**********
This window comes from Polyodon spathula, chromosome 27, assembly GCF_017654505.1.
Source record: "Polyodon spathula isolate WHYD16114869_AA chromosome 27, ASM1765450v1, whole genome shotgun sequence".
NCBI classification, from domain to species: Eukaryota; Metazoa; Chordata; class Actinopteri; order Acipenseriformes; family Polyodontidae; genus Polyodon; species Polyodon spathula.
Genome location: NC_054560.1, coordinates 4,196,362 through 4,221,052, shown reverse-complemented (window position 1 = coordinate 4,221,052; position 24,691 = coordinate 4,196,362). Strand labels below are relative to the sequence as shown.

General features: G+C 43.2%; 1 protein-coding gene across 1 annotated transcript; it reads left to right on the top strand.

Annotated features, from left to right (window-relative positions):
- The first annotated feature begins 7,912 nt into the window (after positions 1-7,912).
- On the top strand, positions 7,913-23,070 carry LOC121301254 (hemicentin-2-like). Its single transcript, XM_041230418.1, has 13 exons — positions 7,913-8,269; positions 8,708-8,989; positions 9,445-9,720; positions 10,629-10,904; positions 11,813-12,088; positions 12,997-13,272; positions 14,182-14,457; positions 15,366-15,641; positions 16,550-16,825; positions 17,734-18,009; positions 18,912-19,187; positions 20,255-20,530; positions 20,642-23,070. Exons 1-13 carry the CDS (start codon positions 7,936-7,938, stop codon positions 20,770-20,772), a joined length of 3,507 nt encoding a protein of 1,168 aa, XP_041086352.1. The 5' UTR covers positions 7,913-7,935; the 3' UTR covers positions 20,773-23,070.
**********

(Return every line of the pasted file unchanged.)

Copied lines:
This window comes from Polyodon spathula, chromosome 27, assembly GCF_017654505.1.
Source record: "Polyodon spathula isolate WHYD16114869_AA chromosome 27, ASM1765450v1, whole genome shotgun sequence".
NCBI classification, from domain to species: Eukaryota; Metazoa; Chordata; class Actinopteri; order Acipenseriformes; family Polyodontidae; genus Polyodon; species Polyodon spathula.
Genome location: NC_054560.1, coordinates 4,196,362 through 4,221,052, shown reverse-complemented (window position 1 = coordinate 4,221,052; position 24,691 = coordinate 4,196,362). Strand labels below are relative to the sequence as shown.

General features: G+C 43.2%; 1 protein-coding gene across 1 annotated transcript; it reads left to right on the top strand.

Annotated features, from left to right (window-relative positions):
- The first annotated feature begins 7,912 nt into the window (after positions 1-7,912).
- On the top strand, positions 7,913-23,070 carry LOC121301254 (hemicentin-2-like). Its single transcript, XM_041230418.1, has 13 exons — positions 7,913-8,269; positions 8,708-8,989; positions 9,445-9,720; positions 10,629-10,904; positions 11,813-12,088; positions 12,997-13,272; positions 14,182-14,457; positions 15,366-15,641; positions 16,550-16,825; positions 17,734-18,009; positions 18,912-19,187; positions 20,255-20,530; positions 20,642-23,070. Exons 1-13 carry the CDS (start codon positions 7,936-7,938, stop codon positions 20,770-20,772), a joined length of 3,507 nt encoding a protein of 1,168 aa, XP_041086352.1. The 5' UTR covers positions 7,913-7,935; the 3' UTR covers positions 20,773-23,070.